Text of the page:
This work, by the Swiss mathematician Jacob Bernoulli, was the first systematic attempt to devise a theory of probability. As such, it is seen as an important historical landmark in the history of the theory of probability.

It discusses the fundamental principles of the calculation of probabilities.

It was the first to suggest that this could be applied to civic, moral and economic as well as mathematical matters.

The Bernoulli family was well known for their various contributions to mathematics. Jacob was also important in the development of calculus.

Institutiones Calculi Differentialis Leonhard Euler 1755 P001145343

Institutiones Calculi Differentialis or Foundations of Differential Calculus by the Swiss mathematician Euler contains a complete explanation of the study of the rates at which quantities change.

Euler, who learned his calculus from Jacob Bernoulli, made many influential discoveries in various branches of mathematics. He is widely considered to be one of the greatest mathematicians of all time.

Philosophiae naturalis principia mathematica : auctore Isaaco Newtono, Eq. Aurato ; perpetuis commentariis illustrata, communi studio PP. Thomae Le Seur & Francisci Jacquier, ex Gallicanâ Minimorum Familiâ, Matheseos Professorum. Editio altera longè accuratior & emendatior ...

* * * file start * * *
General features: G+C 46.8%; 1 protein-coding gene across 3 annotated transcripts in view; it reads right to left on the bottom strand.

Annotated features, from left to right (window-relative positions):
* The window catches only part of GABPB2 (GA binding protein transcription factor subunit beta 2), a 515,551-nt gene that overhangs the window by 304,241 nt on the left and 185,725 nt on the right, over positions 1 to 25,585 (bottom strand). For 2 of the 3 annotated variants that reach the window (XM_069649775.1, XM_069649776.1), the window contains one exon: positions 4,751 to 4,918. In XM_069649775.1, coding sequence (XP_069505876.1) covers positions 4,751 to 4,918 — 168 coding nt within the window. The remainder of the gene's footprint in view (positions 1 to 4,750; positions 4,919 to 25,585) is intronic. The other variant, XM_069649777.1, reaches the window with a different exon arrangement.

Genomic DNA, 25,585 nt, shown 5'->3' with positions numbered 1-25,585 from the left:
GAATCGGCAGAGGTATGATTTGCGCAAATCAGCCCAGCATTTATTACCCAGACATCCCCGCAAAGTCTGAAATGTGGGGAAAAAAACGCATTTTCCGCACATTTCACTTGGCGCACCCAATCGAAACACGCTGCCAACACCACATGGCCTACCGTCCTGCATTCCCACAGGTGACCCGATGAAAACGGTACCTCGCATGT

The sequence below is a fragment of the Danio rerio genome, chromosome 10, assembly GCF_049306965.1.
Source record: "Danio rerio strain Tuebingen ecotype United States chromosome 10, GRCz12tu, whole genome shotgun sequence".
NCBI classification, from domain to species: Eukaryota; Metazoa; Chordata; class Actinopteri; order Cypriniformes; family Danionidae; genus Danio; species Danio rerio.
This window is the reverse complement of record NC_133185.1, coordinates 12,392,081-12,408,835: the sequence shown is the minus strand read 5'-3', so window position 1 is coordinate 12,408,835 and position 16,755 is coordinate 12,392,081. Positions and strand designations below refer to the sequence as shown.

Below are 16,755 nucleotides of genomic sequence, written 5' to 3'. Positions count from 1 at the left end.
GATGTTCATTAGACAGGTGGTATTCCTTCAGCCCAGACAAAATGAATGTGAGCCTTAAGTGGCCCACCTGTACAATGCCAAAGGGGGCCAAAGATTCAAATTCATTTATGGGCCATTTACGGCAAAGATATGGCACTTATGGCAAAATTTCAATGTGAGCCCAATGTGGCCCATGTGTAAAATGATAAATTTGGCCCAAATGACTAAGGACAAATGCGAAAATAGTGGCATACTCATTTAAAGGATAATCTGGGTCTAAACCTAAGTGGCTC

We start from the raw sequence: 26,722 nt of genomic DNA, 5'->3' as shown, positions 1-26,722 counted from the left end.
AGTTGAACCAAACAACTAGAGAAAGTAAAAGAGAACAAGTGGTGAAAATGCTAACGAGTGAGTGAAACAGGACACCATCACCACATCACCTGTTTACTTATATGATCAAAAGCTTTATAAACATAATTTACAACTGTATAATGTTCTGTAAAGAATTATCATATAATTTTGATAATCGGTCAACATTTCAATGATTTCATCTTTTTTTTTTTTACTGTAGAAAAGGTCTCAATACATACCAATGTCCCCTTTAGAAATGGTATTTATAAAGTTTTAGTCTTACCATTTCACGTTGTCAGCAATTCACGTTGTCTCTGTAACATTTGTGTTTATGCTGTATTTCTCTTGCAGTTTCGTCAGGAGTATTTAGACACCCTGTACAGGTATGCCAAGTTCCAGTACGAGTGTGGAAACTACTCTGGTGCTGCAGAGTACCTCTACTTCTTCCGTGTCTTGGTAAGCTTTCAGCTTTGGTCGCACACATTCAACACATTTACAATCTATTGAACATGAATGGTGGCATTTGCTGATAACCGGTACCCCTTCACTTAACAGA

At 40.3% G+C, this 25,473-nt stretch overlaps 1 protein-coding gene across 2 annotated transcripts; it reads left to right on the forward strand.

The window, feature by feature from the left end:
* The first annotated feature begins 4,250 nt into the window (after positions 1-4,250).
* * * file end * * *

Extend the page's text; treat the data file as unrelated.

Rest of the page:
Isaac Newton 

In his Principia, the English mathematician, astronomer and physicist Isaac Newton, laid the foundations of classical mechanics and formulated the laws of motion and universal gravitation.

The Principia contains definitions and axioms of concepts such as force, momentum and mass, as well as the laws of motion concerning inertia, acceleration, reciprocal action and reaction and universal gravitation.

First published in 1687, this work brought Newton international fame. He is widely recognised as one of the most influential scientists.

Traités Elémentaires De Calcul Differentiel Et De Calcul Integral Maria Agnesi 1775 P001144835

In 1748 Maria Agnesi published Instituzioni Analytiche, ad Uso della Gioventù Italiana, which explained differential and integral calculus to her younger brothers.

This 1775 edition is a French translation of the second volume. It is included in the Registres de l’Académie Royale des Sciences, which was a great privilege.

It also shows how highly regarded this work was throughout Europe.

In 1749 Agnesi was made Honorary Professor of Maths and Natural Philosophy in the University of Bologna. She became only the second woman to hold a university chair in Europe.

Histoire Des Mathématiques Jean Etienne Montucla 1799 P001145297

Histoire Des Mathématiques by the French mathematician and historian Montucla, was first published in 1758. The first edition covered the history of mathematics from Greek, Roman and Eastern traditions to geometry, mechanics and optics in the 17th century.

The revised and enlarged 1799 edition, here on display contains two further sections, covering mathematics in the 18th century.

The work is described as ‘the first attempt of a history of mathematical ideas and problems.’ A curious characteristic of the work is that Montucla omits using mathematical symbols, which meant many basic aspects of the history of mathematics were omitted.